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Modifying an SUV to be the safest possible family vehicle

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I received a very thought provoking letter from a reader in Miami, Florida asking about the safest possible family vehicle. Readers, what are your thoughts?

Dear Rob,

My name is Diego, and I stumbled on to your post about vehicle height precisely researching on vehicle safety. My wife is pregnant and two months away from giving birth. My baby girl is not even born yet and I'm already a very overprotective father! As soon as I found out she was pregnant I bought her a Chevrolet Equinox, IIHS top safety in the SUV department. The other day I was thinking and I figured that there are trucks and SUVs out there that are a lot larger than my wife's SUV.

So with the intent on my future princess being extremely well protected from the ever-so-common-in-Miami car accidents I want to buy and modify the safest vehicle I can. I was thinking on the lines of buying a Ford Excursion for its very large size and mass, maybe lifting it a few inches but also widening its stance to prevent the rollover risk and then going on to have it fitted with the same solid steel front and rear bumpers seen in many off road and work vehicles, also have it fitted with any kind of extra support for the roof columns, internal door supports etc. After reading your post, I've also considered implementing large heavy duty brembo brakes for stopping power. So my questions to you are:

1) On equal terms will a vehicle with a greater mass be safer to passengers in the event of an accident?

2) What car, and what modifications would you recommend to me? I want to either buy or build the safest family vehicle out possible, money is not an issue at all, price of the vehicle or how much it costs to have a shop modify it is not a factor.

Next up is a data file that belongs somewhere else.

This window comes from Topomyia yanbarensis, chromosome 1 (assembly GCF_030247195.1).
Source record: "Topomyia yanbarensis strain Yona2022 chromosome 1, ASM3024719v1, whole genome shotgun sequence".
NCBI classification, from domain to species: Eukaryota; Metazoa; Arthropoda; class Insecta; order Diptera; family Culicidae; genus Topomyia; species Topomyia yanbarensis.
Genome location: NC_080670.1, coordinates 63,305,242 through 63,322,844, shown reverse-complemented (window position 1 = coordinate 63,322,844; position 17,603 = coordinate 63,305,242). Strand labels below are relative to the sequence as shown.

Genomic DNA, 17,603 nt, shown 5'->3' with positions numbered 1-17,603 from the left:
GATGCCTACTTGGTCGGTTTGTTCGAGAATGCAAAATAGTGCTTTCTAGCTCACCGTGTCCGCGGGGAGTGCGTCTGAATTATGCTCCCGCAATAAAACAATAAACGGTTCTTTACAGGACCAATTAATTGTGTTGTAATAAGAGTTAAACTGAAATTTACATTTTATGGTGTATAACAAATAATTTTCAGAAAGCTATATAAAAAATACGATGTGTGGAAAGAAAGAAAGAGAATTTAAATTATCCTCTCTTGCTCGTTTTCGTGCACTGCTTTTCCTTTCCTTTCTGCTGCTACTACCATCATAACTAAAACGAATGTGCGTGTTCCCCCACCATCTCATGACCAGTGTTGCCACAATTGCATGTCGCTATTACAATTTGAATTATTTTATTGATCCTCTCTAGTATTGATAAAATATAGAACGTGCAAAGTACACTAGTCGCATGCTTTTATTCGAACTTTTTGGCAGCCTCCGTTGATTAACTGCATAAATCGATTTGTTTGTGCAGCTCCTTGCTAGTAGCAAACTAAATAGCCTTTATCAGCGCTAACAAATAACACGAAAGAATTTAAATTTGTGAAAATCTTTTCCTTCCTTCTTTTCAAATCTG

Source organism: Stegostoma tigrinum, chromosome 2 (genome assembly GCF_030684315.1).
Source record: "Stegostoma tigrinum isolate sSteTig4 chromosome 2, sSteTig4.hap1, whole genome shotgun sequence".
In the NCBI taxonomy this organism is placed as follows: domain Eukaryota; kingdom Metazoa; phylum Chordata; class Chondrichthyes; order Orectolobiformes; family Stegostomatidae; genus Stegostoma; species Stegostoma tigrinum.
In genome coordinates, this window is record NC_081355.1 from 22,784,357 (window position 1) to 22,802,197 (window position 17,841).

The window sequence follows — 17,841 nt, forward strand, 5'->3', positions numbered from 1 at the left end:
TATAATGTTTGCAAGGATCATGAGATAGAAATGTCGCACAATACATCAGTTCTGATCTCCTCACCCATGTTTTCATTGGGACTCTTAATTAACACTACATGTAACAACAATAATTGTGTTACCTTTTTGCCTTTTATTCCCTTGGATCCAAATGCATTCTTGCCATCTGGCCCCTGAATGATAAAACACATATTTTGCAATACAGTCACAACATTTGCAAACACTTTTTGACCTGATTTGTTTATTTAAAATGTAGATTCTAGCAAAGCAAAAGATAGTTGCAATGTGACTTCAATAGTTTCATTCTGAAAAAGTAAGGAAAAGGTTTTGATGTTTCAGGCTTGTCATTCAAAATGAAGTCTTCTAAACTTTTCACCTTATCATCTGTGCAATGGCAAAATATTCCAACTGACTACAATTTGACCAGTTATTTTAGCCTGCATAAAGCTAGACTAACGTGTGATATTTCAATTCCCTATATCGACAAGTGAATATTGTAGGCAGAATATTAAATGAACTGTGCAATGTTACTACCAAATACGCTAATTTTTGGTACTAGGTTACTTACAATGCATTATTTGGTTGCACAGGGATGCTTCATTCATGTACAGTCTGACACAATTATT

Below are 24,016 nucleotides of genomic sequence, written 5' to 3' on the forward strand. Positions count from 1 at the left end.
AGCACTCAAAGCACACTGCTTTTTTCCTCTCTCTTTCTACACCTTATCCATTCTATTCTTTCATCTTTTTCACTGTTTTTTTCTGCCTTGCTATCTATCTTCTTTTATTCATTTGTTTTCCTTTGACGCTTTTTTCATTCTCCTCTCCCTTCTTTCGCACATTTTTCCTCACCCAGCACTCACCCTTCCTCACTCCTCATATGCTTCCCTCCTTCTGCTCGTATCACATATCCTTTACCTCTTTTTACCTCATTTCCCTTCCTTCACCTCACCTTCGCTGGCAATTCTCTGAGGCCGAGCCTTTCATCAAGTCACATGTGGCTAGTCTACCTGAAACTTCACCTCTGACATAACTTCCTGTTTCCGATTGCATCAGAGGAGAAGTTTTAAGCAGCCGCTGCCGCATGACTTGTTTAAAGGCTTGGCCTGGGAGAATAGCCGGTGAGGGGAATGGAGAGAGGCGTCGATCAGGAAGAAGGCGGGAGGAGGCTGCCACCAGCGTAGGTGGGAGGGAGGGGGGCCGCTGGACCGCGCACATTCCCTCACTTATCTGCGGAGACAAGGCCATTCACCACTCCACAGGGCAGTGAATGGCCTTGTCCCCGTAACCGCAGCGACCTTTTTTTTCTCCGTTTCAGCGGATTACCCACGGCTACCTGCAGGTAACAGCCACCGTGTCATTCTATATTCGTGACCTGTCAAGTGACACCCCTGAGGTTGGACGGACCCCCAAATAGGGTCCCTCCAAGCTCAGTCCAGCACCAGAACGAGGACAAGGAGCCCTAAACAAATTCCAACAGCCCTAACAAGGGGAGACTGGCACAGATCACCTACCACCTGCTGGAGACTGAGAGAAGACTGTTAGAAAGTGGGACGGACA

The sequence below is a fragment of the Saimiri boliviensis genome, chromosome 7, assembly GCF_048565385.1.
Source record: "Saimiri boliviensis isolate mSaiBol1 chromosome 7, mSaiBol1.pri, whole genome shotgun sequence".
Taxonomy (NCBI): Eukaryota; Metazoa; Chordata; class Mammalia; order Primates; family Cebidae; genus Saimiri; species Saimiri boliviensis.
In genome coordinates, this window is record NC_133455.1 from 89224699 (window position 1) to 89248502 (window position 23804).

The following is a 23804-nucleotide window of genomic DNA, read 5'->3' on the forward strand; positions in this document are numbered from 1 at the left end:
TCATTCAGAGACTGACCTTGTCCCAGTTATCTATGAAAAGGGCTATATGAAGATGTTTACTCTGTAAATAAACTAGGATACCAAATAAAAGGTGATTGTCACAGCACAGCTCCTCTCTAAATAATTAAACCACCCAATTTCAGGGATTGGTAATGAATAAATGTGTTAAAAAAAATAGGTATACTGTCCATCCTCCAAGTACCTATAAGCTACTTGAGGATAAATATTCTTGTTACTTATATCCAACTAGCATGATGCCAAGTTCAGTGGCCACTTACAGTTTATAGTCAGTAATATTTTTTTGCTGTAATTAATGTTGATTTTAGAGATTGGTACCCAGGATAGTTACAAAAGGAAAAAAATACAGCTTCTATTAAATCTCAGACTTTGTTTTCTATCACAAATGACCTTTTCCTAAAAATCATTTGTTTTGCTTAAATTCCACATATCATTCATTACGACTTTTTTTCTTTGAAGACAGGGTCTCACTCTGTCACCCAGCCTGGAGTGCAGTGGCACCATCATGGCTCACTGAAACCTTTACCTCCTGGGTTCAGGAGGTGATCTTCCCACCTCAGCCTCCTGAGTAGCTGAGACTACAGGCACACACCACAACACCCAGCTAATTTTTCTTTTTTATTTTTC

Thank you for your attention and I apologize if the email is longer than just a question, but I did want you to know what was on my mind so you could have a background to work on! Thanks again and have a great day! I’ll be awaiting your response!

Sincerely Diego.

Hello Diego,

I certainly understand being overprotective! I’ll cover each of the points you raised. Keep in mind potential compromises as these topics are vetted. For overall size and rugged build, an SUV is the obvious choice. Also keep in mind it isn’t just accident survivability, but also accident avoidance by handling, braking, driver skill and decision making.

1. A vehicle with greater mass may be safer in an accident, especially against a lighter vehicle. However, drawbacks are potentially increased stopping distance and an adverse effect on emergency handling. Secondary to your points, fuel efficiency, brake and tire wear and if a larger vehicle, practical maneuverability; are all negatively effected.

While I could initially recommend a crew-cab heavy duty pick-up truck, braking distances are sub-par and emergency handling is very poor. The overly large size is restrictive for parking, service, etc. Finally, with a curb weight of 3 tons or more, I can’t even speculate on the cab roll-over protection the vehicle weight works against.